Increased Hunger during Pregnancy
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    Increased Hunger During Pregnancy

Do you feel like you’re never full? Increased hunger during pregnancy is prevalent, particularly in the second trimester when morning sickness fades, cravings catch up. And you need more calories to feed your growing child. Here’s how to whet your appetite and make sure you get all the nutrients that both of you need.

When does hunger usually increase during pregnancy?

Hunger during pregnancy generally rises in the second trimester. But it is experienced by some females as soon as the first trimester. But normally it occurs during the second trimester as this is the moment your morning nausea generally finishes and hunger pangs begin so you can regain the weight you lost in the first trimester.

Is it normal to have an increased hunger in early pregnancy?

Your body’s progesterone concentrations are rising during the first trimester of pregnancy. Which will cause you to feel nauseous (leading to morning sickness) and high rates of starvation. Usually, you will feel sudden hunger pangs after vomiting because your belly has emptied. Besides this, you are likely to feel hungry during pregnancy because your body requires the calories you lost when vomiting and because your child requires nutrition to develop inside your stomach. Women have greater blood concentrations during pregnancy, which require calories to keep themselves up. This creates intense hunger and cravings for food. This can generally occur between week 7 and 12, where you may begin to dislike earlier enjoyed foods and develop cravings for other foods. Many females also encounter hunger in the late-night during pregnancy. Usually, at the end of the second trimester, this settles down and is very normal.

What can I do about increased hunger during pregnancy?

Listen to your body, but remain sensitive about your parts when it comes to fulfilling your increased hunger during pregnancy. Remember that one of you is much smaller while you eat for two, so the principle of “one for me, one for baby” doesn’t add up. Here are a few tips for controlling hunger pangs:

1. Stay hydrated:

It’s simple to confuse dehydration with starvation— and you’ll need more fluids than ever because your body is so busy making a baby. Aim for at least 12 to 13 cups a day, and more if the outside is warm or you sweat a lot. Just skip the sodas that can add surplus calories and sugar without any dietary advantage (spiking your sugar and upping your appetite).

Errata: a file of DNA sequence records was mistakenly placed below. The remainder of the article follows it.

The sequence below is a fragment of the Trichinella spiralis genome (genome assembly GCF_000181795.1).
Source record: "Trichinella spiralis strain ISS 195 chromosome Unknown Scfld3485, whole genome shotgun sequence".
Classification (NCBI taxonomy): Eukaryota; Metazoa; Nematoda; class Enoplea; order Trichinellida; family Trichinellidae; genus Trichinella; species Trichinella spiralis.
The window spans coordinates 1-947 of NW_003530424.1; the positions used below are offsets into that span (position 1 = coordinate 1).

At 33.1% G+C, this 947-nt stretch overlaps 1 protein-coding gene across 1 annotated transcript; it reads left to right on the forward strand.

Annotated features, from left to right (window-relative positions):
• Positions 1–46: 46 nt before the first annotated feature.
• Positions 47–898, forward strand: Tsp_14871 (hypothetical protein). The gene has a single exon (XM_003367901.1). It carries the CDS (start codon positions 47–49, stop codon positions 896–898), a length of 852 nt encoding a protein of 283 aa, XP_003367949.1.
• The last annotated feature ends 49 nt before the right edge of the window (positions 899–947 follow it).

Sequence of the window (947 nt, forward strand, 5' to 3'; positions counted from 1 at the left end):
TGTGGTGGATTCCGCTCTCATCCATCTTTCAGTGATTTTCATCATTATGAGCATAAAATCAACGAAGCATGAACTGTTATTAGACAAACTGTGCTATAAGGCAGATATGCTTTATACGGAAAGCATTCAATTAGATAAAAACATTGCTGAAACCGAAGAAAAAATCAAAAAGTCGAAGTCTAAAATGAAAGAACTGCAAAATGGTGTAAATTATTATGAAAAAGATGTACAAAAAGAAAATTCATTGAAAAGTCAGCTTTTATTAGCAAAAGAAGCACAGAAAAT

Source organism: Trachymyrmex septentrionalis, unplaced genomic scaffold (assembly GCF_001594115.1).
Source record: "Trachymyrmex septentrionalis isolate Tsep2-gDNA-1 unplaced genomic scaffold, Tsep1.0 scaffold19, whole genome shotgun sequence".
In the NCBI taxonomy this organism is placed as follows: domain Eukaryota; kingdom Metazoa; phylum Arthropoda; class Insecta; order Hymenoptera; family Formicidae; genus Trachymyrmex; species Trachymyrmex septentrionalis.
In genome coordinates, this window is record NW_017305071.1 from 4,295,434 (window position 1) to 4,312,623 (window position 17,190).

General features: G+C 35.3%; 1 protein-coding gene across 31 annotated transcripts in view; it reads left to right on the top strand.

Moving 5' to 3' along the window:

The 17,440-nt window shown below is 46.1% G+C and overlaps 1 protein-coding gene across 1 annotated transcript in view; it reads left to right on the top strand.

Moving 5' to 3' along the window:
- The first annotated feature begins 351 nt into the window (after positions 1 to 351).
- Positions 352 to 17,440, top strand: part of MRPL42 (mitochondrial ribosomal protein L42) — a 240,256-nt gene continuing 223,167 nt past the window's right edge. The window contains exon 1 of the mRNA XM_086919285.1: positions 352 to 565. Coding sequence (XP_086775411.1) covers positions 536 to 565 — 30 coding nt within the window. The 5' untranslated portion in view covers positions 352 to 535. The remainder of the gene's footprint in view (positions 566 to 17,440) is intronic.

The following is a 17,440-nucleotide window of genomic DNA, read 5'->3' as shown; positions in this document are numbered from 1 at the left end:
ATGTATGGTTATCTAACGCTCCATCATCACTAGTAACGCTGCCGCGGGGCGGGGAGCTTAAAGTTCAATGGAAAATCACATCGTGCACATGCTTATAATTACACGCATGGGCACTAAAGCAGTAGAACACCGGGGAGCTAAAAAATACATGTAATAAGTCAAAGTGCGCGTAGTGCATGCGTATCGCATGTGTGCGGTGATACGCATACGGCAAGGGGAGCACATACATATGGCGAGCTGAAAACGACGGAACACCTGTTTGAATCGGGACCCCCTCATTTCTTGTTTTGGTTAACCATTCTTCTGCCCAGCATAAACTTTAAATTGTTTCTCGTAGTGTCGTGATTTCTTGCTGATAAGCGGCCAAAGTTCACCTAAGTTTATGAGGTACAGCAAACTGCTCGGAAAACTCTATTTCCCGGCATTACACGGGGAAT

2. Regularly check your calories:

During the first trimester, most moms don’t need any more calories. Most moms need only about 350 more calories a day in the second trimester than they were carrying in their pre-pregnancy diets; this rises to about 500 in the third trimester. You may need to consume up to 300 calories a day for each child if you carry multiples.

3. Stay stocked:

If you’re going to hit the regular refrigerator, freezer, and pantry, make sure you have plenty of healthy options at your hands. Scarf down a whole cantaloupe and you’ve downgraded a day’s supply of vitamin A and C. The same can not be said for a bag of cookies.

4. Eat a healthy pregnancy diet

Make sure that your meals and snacks are more nutritious than just filling. Pair high-fiber carb (such as whole grains or fruit) with protein and healthy fat (such as nut butter or dairy) for staying power. Choose fresh, whole foods over-processed, refined ingredients. And mix on meals that take more effort to eat, as all this chewing helps you feel more full in fewer bites. For example, a big salad offers plenty of nutrients and fiber to fill you up, requiring more chewing than a refined pasta plate.

5. Eat small, frequent meals:

Choose five or six mini-meals that are consumed every three hours instead of three square meals a day. If you consume too much at any sitting, you’ll end up feeling overwhelmed— plus, it can cause even more bloating, gas, heartburn, and overall gastrointestinal distress than you’ve ever experienced. Every few hours you eat a little, you’re never going to achieve a point where you’re starving and probably overdoing it.

6. Carry snacks:

To avoid falling back on non-nutritious fast foods when hunger hits, bring a trail mix bag with you so you’re going to have something good to pinch on.

In your third trimester of pregnancy, your appetite will gradually reduce, but until then follow the tips above to manage your pregnancy hunger pangs like a pro. Remember to eat high-quality food as you increase your intake of food so it doesn’t cause you more trouble.

Also Read: Food Cravings And Aversions During Pregnancy